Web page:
Making Scotland the best place in the world to grow up and learn’ is one of the many commitments which have provided the policy and legislative context for life in Scotland, over the past decade. Contributing to this ambition, the language of attachment and of trauma has increased significantly across education, with greater understanding leading to notable examples of attachment-informed practice across educational settings.
In this context SAIA organised an event in October 2019, hosted by Sir John Timpson, with 50 attachment-informed participants from across Scotland: educationalists, clinicians, parents/carers, and care experienced young adults. We celebrated the progress which had been made in attachment-focused knowledge and practice in educational settings and recognised too that, in our experience, such practice was not universal. The consensus of the gathering was to have a better understanding of the current landscape of attachment-focused and relational practice in education. In so doing, understand where it works well and why, and identify ways to support educationalists and policymakers to realise universal provision of attachment-focused, trauma-informed culture and practice.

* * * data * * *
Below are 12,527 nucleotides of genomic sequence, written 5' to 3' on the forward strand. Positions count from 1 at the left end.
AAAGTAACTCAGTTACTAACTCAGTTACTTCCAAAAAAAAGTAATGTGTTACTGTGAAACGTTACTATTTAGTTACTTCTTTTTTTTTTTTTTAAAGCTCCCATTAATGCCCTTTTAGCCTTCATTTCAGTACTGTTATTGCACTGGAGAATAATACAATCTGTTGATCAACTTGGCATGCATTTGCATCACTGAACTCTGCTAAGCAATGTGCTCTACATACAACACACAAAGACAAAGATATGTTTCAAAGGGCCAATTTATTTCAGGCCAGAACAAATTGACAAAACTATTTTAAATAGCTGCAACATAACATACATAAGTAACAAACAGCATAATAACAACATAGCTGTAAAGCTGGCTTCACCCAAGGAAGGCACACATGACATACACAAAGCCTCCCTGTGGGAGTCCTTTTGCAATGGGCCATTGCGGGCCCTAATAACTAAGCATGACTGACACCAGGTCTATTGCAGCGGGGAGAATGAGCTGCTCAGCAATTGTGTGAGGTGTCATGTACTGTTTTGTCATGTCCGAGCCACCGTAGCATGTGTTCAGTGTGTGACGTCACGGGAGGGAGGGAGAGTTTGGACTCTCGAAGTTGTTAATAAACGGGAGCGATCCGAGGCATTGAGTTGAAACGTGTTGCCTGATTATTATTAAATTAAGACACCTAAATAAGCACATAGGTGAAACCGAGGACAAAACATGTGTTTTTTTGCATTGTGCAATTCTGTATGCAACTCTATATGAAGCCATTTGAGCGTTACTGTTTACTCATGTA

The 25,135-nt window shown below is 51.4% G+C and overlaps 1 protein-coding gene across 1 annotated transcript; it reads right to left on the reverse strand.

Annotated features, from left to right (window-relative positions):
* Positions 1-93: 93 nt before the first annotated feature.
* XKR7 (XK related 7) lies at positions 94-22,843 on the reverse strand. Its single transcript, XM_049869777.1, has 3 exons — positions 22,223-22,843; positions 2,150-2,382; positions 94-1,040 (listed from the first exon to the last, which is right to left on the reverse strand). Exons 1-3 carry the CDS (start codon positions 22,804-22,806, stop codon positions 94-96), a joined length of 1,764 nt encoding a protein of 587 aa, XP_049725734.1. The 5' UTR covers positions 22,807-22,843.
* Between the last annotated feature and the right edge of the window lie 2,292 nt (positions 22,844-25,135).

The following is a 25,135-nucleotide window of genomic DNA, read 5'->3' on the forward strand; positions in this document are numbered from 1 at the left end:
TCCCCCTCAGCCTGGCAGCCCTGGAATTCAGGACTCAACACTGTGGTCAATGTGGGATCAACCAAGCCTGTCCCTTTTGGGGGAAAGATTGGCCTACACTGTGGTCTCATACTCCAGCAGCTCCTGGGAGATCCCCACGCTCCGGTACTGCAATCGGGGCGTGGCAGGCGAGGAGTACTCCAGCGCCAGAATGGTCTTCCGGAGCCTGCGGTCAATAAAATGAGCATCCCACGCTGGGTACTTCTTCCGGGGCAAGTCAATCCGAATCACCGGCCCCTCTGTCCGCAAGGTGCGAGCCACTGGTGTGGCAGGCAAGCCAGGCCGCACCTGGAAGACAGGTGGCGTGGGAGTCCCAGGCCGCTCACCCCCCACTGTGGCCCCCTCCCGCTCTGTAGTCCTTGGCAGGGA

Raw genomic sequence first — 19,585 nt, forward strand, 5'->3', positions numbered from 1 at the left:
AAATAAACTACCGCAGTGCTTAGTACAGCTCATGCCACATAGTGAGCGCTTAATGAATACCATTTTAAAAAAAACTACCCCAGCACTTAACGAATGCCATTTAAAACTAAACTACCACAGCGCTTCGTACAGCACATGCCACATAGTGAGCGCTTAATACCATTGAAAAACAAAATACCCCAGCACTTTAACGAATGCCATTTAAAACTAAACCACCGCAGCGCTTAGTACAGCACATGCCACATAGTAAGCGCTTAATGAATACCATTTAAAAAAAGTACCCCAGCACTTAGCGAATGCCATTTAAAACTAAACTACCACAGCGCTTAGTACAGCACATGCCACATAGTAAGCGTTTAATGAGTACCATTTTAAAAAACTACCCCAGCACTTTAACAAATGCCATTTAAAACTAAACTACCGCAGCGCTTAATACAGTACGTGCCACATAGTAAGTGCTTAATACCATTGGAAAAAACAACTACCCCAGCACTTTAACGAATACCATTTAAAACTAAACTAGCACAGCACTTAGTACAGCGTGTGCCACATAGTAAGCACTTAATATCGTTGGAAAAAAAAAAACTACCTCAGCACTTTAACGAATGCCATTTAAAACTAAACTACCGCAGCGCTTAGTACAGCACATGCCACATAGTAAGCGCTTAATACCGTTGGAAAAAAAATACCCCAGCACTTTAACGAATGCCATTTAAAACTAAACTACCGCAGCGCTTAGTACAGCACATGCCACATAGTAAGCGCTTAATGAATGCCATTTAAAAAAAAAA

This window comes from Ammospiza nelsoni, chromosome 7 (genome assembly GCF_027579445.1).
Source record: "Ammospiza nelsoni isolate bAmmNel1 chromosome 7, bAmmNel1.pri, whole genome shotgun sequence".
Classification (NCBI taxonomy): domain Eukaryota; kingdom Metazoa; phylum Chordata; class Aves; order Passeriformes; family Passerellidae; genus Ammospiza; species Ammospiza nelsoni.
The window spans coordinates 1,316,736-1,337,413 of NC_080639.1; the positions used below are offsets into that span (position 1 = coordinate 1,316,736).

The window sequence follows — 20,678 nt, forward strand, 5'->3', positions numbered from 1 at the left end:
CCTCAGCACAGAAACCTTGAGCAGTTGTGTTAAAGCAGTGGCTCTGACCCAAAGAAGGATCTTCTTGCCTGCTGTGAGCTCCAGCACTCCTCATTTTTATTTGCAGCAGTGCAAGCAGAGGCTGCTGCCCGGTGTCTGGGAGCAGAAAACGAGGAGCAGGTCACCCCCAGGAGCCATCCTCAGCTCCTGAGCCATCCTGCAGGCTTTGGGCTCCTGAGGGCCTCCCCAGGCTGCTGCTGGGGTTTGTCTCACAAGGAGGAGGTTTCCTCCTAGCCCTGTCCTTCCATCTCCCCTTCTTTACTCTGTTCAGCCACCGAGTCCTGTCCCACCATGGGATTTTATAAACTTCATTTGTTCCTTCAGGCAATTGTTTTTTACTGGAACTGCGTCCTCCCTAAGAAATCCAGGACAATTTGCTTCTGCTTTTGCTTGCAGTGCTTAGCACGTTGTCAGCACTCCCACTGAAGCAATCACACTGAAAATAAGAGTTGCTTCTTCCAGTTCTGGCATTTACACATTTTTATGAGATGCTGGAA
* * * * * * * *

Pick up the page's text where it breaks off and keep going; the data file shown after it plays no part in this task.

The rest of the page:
The subsequent Project aimed to sketch a ‘map’ of attachment-focused practice which would add value, provide learning, and share experience of ‘what worked’ for teachers and educational professionals and stakeholders. The wider journey of the Project, through the pandemic months, was an opportunity to marvel at the resilience of teachers and better understand how human connection and relational practice makes a significant contribution to wellbeing.
In 2022 Scottish Attachment in Action, through funding from University of Glasgow’s Finding a Solution fund, engaged two of the Universities students, Ioana Tonceanu and Rhonda Tulloch as Research Interns.
Ioana and Rhonda took one of the key themes which had emerged from the research of SAIA’s Education project, that of attachment-informed teaching as conceptualized in Initial Teacher Education (ITE) programmes across Scottish universities, and sought to advance the current understanding of the situation.
Their findings are set out in their Research Report.